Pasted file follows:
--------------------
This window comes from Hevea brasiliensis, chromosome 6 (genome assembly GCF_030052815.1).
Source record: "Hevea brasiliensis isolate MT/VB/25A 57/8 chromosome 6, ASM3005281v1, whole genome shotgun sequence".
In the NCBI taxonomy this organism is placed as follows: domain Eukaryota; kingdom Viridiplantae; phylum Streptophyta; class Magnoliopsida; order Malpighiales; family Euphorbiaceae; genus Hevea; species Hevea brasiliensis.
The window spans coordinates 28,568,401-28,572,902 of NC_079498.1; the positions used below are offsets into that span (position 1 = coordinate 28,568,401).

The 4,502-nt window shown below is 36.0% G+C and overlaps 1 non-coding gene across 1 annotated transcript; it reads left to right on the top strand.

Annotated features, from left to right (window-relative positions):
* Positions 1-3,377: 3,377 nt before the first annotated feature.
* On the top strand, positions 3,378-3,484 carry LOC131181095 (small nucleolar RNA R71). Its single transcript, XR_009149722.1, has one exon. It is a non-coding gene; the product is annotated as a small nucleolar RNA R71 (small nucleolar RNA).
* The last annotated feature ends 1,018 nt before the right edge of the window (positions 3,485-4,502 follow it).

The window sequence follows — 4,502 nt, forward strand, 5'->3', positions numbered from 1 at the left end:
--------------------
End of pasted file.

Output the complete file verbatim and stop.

This window comes from Hevea brasiliensis, chromosome 6 (genome assembly GCF_030052815.1).
Source record: "Hevea brasiliensis isolate MT/VB/25A 57/8 chromosome 6, ASM3005281v1, whole genome shotgun sequence".
In the NCBI taxonomy this organism is placed as follows: domain Eukaryota; kingdom Viridiplantae; phylum Streptophyta; class Magnoliopsida; order Malpighiales; family Euphorbiaceae; genus Hevea; species Hevea brasiliensis.
The window spans coordinates 28,568,401-28,572,902 of NC_079498.1; the positions used below are offsets into that span (position 1 = coordinate 28,568,401).

The 4,502-nt window shown below is 36.0% G+C and overlaps 1 non-coding gene across 1 annotated transcript; it reads left to right on the top strand.

Annotated features, from left to right (window-relative positions):
* Positions 1-3,377: 3,377 nt before the first annotated feature.
* On the top strand, positions 3,378-3,484 carry LOC131181095 (small nucleolar RNA R71). Its single transcript, XR_009149722.1, has one exon. It is a non-coding gene; the product is annotated as a small nucleolar RNA R71 (small nucleolar RNA).
* The last annotated feature ends 1,018 nt before the right edge of the window (positions 3,485-4,502 follow it).

The window sequence follows — 4,502 nt, forward strand, 5'->3', positions numbered from 1 at the left end: